The Saddest Whale and Other Stories,
Here’s another review which I must apologise for being rather late in reviewing – I bought this from Steven at a local comic convention several months ago. In my defence, I bought myself a large pile of mini-comics that day, some I reviewed, some were put aside as I had other titles sent in for review, and I intended to come back to them. I imagine anyone else who reviews will know that feeling quite well!
There are five short stories here, including the eponymous sea mammal with depression, all with variations on a general theme of sadness. Which is not to say this is by any means a weeping fest, actually far from it, there are sad moment, but also sweet moments and funny moments, although some of the laughs are guilty ones. For instance in the Saddest Whale I was left alternating between feeling terribly sorry for this poor, depressive, lonely whale, but also laughing at some of it – the idea of such a warm, intelligent and social creature feeling that kind of depressing is actually humorous, but as I said a guilty humour, and that comedy is enhanced by the art – the image of the whale sitting upright on the sea bed cracked me up. It’s a lovely, simple bit of cartooning, not requiring lots of detail, but it carries in the pose and expression all the visual information you need to feel the poor whale’s despair. And while I both laughed and sighed at this story, mostly I was left wishing I could give the Saddest Whale a big hug.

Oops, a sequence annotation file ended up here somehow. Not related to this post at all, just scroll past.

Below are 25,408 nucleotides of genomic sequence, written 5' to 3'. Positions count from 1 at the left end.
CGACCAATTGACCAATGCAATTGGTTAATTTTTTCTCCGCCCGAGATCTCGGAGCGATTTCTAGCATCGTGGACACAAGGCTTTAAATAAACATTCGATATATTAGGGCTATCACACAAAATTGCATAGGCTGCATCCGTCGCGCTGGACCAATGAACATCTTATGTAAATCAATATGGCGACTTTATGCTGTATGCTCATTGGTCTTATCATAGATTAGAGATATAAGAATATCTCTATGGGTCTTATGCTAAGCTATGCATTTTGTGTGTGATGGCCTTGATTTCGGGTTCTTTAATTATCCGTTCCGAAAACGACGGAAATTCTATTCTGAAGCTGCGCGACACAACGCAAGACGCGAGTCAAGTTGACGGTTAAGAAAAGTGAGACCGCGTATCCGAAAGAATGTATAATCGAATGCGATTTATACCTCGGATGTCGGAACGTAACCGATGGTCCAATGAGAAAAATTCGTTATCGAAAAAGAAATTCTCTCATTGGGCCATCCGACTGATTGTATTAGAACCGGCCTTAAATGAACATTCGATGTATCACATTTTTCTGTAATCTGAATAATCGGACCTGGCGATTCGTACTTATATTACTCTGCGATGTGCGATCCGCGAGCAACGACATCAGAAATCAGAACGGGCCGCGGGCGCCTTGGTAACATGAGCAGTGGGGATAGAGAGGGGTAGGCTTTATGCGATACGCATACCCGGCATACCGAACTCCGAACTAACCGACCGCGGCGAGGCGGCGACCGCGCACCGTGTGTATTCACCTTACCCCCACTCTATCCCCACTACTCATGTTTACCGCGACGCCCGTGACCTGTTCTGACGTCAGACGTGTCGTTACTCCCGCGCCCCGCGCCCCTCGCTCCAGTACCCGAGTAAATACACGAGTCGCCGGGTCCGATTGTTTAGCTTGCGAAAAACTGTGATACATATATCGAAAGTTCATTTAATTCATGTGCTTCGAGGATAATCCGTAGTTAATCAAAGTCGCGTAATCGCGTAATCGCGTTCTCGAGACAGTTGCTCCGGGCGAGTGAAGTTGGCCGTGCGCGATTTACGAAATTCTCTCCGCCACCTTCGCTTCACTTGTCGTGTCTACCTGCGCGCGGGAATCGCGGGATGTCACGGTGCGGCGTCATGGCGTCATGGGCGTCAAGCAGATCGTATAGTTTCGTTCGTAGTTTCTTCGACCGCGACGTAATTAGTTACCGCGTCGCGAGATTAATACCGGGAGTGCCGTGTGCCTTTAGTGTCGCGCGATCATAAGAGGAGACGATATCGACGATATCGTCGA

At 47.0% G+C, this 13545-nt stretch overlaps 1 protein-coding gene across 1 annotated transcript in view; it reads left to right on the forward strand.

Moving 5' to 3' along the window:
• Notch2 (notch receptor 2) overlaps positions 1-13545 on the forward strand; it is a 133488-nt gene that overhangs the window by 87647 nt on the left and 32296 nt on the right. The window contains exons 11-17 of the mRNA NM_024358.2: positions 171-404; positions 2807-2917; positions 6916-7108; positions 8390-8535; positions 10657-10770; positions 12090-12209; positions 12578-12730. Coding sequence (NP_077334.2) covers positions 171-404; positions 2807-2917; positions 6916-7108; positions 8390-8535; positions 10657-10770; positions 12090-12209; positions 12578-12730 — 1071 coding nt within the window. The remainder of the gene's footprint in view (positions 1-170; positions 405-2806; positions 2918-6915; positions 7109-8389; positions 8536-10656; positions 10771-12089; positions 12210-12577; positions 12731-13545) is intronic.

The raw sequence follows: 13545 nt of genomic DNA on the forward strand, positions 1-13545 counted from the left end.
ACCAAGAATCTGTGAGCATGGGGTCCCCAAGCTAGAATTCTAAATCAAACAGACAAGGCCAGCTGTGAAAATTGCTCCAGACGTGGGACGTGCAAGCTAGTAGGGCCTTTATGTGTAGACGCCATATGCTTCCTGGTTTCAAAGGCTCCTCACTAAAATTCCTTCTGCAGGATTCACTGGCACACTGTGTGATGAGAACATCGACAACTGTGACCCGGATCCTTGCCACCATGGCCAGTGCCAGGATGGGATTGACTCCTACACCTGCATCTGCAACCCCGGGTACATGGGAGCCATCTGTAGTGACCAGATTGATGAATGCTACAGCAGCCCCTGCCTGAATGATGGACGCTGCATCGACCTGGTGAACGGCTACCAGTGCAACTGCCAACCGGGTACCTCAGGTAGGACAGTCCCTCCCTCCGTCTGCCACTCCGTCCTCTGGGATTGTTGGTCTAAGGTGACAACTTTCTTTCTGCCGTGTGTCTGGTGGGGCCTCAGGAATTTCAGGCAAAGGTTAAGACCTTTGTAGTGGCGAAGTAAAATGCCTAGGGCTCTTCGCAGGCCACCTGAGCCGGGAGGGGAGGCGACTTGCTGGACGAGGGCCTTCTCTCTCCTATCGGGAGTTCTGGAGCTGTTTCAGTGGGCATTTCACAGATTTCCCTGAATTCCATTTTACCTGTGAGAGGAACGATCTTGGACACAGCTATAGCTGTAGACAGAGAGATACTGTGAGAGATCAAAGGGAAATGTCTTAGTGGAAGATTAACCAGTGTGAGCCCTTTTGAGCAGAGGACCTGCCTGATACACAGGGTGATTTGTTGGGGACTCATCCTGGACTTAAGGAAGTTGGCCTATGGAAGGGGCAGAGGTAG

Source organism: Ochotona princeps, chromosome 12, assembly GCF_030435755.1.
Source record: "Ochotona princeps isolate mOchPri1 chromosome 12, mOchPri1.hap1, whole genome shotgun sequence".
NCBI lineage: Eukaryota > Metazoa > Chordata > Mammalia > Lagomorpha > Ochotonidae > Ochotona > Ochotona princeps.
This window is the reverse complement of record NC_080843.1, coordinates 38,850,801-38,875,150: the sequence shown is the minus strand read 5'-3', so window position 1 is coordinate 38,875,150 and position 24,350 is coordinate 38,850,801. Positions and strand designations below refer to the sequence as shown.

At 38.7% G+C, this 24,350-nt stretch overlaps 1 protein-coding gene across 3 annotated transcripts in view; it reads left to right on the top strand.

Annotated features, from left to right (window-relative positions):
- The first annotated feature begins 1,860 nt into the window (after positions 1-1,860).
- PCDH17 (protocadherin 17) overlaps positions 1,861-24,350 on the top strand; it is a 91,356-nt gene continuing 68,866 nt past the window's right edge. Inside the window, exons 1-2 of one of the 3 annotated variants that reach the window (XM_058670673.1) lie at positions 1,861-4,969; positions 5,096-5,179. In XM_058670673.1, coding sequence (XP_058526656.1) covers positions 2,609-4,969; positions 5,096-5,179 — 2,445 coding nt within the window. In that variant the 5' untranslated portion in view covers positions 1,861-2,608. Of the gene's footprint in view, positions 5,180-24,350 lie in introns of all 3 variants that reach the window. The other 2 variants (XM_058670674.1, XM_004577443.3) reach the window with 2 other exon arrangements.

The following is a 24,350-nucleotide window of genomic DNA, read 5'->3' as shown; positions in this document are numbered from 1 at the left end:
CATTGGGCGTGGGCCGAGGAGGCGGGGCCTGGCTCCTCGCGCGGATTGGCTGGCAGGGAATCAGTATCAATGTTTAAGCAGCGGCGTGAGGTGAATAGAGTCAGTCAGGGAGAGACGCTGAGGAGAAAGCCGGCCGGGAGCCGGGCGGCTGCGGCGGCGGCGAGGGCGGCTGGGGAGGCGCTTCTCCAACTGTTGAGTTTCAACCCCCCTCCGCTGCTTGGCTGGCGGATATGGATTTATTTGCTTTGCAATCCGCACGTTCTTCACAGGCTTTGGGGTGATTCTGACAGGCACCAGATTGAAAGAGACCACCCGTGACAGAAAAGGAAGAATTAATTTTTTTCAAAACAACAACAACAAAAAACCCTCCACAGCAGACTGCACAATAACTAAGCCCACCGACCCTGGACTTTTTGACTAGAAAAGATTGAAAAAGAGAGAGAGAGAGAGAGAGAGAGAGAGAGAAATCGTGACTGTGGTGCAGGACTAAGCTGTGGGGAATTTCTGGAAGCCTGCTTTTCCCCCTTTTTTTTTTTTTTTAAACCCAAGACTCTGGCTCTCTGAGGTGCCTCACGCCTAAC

The Bird Man of Rose Street was personally interesting to me – many who live in Edinburgh will have seen this man, a character who walks all over town. I’ve seen him for years, his long, white beard and always clad in a Duffel coat (even in summer), usually to be found feeding bread to birds (normally a nice pastime, but he has a habit of doing this right by street bins, attracting legions of screeching gulls, which afterwards try to get into the bins, not terribly pleasant). Steven speculates on what this solitary, older man does, why he wanders the city, sits by the bench, feeds the birds, and it was interesting to me to see a character from my own city streets feature in a short strip like this. Although judging by the way he treats him with some kindness I’m guessing the author hasn’t had that same street character walk up to him and scream inches from his face “JESUS SAVES!” as spittle flew from his mouth. That gives me a different perspective on that character than the story here! But it doesn’t invalidate Steven’s story. And they always say write what you know, so regular city characters are fair game for a writer’s mind, surely.
Among the other short stories ere William was my favourite. An elderly man, living on his own, it is three pages in before we see him talk to anyone, and even then it is just to grudgingly reply to someone saying “hello, Billy” to him in the street. This is a short work and yet Steven packs a lot into it – those first three pages really convey a feeling of painful isolation and loneliness, of atrophied social skills. And then into this short story Steven also manages to work several brief flashbacks, to his childhood, to his young adult period, each showing potential for fun, sports, friends, games, even romance. And with each there is also disappointment, and with each disappointment William pulls back further and further into himself. It’s a clever piece of work, all the more impressive for its brevity – it packs in several phases of the man’s life, how it and the events and the people around him shaped him, and how his own reactions contributed. But again this isn’t just a tale of sadness, regrets, the road not travelled, there’s more here, including hope; it’s a lovely piece of short comics work.